After the war, Vonnegut attended the University of Chicago as a graduate student in anthropology and also worked at the City News Bureau of Chicago. He described his work there in the late 1940s in terms that could have been used by almost any other City Press reporter of any era: "Well, the Chicago City News Bureau was a tripwire for all the newspapers in town when I was there, and there were five papers, I think. We were out all the time around the clock and every time we came across a really juicy murder or scandal or whatever, they’d send the big time reporters and photographers, otherwise, they’d run our stories. So that’s what I was doing, and I was going to university at the same time." Vonnegut admitted that he was a poor anthropology student, with one professor remarking that some of the students were going to be professional anthropologists and he was not one of them. According to Vonnegut in Bagombo Snuff Box, the university rejected his first thesis on the necessity of accounting for the similarities between Cubist painters and the leaders of late 19th Century Native American uprisings, saying it was unprofessional. He left Chicago to work in Schenectady, New York, in public relations for General Electric, where his brother Bernard worked in the research department. Vonnegut was a technical writer but was also known for writing well past his typical hours while working. While in Schenectady, Vonnegut lived in the tiny hamlet of Alplaus, just across the Mohawk River from the city of Schenectady.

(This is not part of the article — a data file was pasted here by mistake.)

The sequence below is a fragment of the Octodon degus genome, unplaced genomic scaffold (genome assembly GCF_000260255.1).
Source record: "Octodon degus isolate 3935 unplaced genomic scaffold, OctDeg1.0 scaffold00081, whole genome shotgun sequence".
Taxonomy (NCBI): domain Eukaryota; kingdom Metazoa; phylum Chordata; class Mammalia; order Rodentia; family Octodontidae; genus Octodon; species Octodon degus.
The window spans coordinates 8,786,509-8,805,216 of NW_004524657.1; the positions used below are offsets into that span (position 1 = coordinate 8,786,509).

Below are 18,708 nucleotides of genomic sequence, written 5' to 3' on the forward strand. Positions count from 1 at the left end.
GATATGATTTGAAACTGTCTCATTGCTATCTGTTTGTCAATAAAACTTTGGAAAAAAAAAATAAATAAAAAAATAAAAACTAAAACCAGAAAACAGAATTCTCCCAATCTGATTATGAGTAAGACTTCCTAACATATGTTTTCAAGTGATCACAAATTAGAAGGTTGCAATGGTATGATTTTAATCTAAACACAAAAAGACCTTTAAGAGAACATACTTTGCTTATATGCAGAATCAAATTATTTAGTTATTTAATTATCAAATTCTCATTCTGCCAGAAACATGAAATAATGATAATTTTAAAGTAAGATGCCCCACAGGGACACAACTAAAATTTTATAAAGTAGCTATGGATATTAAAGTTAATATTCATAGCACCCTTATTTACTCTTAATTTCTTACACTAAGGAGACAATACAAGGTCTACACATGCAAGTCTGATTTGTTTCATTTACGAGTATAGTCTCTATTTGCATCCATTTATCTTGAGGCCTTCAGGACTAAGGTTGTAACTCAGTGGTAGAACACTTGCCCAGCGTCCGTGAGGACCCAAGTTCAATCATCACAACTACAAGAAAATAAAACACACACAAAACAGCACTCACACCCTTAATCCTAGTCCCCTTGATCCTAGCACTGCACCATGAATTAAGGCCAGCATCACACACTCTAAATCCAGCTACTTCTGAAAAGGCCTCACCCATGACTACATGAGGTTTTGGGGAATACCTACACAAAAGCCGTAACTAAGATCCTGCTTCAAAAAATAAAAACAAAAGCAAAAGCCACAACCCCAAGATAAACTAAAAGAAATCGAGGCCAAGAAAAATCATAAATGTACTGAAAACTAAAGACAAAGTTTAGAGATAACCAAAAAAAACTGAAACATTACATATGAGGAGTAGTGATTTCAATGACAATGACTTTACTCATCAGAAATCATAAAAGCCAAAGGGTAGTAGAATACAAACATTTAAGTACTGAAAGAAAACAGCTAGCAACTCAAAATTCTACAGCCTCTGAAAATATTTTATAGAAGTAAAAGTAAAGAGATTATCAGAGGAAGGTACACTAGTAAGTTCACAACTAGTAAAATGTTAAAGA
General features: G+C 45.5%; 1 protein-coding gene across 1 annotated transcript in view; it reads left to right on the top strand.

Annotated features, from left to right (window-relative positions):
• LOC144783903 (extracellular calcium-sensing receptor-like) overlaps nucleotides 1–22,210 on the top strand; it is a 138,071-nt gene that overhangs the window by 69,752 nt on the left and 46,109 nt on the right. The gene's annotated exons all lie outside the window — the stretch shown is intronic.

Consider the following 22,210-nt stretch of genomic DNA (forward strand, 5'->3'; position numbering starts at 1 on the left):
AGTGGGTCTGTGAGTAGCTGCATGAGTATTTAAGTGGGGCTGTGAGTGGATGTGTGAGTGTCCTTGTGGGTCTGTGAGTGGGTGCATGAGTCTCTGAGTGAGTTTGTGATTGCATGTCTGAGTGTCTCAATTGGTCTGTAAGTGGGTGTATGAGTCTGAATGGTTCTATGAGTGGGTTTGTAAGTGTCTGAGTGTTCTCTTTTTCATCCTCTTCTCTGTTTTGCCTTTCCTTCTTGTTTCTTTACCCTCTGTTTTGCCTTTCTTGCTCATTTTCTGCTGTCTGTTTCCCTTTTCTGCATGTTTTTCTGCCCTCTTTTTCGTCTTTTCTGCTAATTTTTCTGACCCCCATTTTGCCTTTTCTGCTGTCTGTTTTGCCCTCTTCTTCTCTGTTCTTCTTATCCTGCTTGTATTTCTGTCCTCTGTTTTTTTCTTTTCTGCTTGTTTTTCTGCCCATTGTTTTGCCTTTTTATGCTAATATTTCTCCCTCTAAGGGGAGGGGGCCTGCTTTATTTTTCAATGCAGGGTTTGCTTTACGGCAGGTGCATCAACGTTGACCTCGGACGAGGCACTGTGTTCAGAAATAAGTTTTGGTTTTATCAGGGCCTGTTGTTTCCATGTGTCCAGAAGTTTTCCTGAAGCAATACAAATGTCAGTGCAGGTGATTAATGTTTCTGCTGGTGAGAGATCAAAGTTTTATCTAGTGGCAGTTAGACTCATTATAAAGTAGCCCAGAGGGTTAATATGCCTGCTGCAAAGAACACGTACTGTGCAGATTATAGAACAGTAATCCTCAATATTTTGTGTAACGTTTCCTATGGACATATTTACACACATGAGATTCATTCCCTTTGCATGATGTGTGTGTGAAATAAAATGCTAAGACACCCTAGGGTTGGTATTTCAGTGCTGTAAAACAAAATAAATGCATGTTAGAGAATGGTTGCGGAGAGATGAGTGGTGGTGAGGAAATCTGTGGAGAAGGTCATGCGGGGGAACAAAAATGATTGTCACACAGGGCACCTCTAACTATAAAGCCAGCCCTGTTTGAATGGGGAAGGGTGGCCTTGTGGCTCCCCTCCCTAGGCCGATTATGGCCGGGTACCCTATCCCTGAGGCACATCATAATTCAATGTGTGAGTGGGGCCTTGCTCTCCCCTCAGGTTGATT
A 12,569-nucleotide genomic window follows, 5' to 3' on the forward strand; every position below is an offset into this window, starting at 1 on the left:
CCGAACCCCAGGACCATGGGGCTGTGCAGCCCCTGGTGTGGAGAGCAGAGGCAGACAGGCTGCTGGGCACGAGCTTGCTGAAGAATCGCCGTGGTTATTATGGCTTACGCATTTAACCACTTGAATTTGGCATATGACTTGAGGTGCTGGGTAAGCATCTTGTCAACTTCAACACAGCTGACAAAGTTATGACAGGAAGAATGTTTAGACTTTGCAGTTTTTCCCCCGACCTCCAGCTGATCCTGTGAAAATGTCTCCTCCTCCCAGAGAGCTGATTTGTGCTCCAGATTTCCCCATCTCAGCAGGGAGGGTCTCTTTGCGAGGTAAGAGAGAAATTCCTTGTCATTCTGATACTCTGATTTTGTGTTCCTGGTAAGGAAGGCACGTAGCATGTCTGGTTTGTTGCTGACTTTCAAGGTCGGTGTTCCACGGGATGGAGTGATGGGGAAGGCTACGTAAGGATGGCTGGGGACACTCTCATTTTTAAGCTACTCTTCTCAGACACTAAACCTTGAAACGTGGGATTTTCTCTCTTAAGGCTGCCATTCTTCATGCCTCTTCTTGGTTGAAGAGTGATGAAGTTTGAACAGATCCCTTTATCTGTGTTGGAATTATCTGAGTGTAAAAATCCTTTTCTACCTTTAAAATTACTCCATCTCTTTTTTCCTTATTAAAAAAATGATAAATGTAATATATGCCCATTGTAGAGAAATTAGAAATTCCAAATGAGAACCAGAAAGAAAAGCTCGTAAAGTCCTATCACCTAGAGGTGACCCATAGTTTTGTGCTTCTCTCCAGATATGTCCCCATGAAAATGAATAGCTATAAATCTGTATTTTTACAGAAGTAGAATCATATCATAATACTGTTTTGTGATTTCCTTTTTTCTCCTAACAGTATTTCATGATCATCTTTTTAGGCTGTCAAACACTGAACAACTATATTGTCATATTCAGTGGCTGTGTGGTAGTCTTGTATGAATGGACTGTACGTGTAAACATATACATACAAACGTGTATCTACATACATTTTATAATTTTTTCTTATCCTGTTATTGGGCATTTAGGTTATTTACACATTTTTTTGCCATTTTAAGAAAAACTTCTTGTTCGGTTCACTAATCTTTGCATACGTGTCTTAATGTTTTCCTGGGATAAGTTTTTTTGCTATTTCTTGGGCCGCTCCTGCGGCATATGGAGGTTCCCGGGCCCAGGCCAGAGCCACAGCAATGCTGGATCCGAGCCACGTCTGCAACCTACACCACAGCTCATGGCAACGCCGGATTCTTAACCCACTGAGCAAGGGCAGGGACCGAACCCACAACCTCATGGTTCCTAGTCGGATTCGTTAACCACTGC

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The paper "Biography of Kurt Vonnegut" presents the early years of Kurt Vonnegut, his experience as a soldier during World War II, and his post-war career. Kurt Vonnegut's experience as a soldier and prisoner of war had a profound influence on his later work…
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